Preamble

Why Peer Review is Important

Peer review is essential to the university press mission of advancing and disseminating scholarship. Peer review is the process through which university press editors commission formal evaluations from respected experts (“peers”) on the contribution to scholarship, teaching, and public debate of a work being considered for publication.  These formal evaluations are considered by press staff and shared and discussed with authors as a crucial prepublication step in an editor’s evaluation of the merits of proposed projects.  This process provides feedback that is both stringent and fair, enables an author to strengthen a work in progress, and adds value and meaning to the work that is ultimately published, helping inform the deliberations of press staff. By facilitating the review process, university press editors enlist the expertise of a wide community of experts to create productive conversations between reviewers and the authors whose work they are asked to evaluate.

As a principal university press advocate, the Association of American University Presses (AAUP) [now AUPresses] actively supports the essential role peer review plays in developing and validating high quality scholarly publications. This is reflected in the Association’s membership eligibility requirements, which require some form of peer review for projects published by member presses.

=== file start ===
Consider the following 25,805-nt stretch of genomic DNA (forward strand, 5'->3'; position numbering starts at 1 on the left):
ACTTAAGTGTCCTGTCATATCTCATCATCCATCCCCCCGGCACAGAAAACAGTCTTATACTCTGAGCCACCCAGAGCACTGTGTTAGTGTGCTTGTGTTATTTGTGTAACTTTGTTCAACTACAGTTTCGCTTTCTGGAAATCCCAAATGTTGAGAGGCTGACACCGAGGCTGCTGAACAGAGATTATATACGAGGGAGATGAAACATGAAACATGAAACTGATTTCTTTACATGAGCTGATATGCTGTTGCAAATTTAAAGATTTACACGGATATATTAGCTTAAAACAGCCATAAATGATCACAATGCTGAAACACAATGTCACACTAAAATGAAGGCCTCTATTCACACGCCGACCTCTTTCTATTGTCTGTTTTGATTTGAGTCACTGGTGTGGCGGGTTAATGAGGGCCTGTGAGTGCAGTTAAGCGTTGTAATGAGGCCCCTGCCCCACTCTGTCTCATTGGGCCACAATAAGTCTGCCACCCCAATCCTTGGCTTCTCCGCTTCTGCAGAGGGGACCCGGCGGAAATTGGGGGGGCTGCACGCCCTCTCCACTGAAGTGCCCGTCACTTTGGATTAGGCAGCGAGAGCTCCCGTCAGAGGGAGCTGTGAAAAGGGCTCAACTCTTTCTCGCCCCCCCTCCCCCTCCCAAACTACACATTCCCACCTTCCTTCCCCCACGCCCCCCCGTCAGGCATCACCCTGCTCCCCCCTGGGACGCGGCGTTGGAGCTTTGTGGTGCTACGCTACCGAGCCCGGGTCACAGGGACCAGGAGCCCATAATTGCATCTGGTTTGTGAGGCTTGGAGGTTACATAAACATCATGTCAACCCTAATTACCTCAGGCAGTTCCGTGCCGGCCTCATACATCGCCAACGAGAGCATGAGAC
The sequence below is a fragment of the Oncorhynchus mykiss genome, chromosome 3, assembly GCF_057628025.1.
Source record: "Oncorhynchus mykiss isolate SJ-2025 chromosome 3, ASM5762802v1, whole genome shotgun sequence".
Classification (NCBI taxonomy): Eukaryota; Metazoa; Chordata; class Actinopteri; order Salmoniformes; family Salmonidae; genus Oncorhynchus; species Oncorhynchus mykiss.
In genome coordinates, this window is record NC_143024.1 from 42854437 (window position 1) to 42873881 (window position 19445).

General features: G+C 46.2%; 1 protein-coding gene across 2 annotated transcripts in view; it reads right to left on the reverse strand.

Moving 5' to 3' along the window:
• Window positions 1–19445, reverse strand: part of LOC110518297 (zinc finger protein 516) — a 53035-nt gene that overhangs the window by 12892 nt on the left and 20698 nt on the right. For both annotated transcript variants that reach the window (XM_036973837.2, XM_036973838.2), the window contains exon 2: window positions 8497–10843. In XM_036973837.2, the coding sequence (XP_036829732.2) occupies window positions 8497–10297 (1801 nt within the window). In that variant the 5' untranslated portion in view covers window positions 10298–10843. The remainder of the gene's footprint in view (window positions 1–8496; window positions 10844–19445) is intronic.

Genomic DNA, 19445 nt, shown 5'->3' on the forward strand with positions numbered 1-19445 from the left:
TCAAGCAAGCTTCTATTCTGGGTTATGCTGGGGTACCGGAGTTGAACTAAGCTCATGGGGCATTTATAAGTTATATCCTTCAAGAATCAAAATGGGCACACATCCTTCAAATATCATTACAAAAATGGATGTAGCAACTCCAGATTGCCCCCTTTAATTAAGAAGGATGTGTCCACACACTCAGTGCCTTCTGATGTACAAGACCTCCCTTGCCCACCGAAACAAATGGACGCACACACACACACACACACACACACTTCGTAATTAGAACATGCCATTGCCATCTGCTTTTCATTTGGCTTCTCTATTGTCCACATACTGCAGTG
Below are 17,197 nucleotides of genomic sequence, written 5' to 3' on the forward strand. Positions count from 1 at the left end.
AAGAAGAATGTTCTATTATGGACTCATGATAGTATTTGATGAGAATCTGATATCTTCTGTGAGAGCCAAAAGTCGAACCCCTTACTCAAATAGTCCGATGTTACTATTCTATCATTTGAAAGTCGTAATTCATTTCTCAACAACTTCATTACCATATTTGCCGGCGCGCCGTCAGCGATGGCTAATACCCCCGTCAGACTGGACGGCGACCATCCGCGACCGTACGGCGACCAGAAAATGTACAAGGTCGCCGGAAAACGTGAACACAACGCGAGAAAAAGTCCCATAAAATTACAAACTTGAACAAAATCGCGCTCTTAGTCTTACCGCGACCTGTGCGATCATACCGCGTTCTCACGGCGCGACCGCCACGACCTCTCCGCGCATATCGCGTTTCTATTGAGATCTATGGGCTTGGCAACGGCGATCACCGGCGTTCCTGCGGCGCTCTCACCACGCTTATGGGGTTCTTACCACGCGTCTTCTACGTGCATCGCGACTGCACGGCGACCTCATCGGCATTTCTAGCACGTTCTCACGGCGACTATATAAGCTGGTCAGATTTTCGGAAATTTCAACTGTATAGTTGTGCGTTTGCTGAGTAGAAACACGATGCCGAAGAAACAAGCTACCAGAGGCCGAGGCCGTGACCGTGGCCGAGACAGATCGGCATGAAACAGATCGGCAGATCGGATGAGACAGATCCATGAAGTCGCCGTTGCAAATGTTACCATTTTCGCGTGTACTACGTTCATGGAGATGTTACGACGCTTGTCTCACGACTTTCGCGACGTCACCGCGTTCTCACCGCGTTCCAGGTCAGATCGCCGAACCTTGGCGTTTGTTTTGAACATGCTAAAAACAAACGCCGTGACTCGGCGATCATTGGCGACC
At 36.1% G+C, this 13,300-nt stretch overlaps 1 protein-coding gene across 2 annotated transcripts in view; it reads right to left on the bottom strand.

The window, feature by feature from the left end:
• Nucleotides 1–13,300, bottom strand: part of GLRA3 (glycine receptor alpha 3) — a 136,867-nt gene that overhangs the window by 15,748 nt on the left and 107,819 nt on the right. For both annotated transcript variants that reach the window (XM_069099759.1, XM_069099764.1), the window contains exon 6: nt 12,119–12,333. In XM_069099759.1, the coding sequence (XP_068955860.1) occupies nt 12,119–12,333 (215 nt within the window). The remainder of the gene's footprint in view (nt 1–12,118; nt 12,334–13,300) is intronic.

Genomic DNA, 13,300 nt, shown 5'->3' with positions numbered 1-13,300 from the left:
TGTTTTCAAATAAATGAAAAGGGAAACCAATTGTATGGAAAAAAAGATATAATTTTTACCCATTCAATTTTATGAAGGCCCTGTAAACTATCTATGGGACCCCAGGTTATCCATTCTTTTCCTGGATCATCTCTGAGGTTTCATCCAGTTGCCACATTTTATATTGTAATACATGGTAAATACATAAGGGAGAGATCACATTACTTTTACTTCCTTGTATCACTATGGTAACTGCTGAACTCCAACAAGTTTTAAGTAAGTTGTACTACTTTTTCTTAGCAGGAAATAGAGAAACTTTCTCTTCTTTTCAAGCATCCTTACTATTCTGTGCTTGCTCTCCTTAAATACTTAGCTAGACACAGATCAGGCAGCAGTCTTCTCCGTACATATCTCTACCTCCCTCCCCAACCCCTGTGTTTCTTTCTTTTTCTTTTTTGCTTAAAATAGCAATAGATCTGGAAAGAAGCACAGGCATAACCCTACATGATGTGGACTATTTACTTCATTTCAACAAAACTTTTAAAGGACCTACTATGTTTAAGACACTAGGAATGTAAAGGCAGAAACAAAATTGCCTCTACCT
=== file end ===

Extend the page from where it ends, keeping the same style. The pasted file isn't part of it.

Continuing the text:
The purpose of this document, written by the [AUPresses] Acquisitions Editorial Committee, is to articulate a set of practices that comprise a rigorous process of peer review. The Committee acknowledges, however, that the peer review process is highly complex, involves many individuals, and must be responsive to the norms of the appropriate fields. Thus, while the steps discussed below are recognized as generally acceptable best practices, this document is not intended to prescribe the conduct of an acceptable peer review in every case. Moreover, though strong peer reviews are necessary for moving forward with a project, they form only one part of a broad range of factors, including considerations of fit and budget, that together lead to a publishing decision.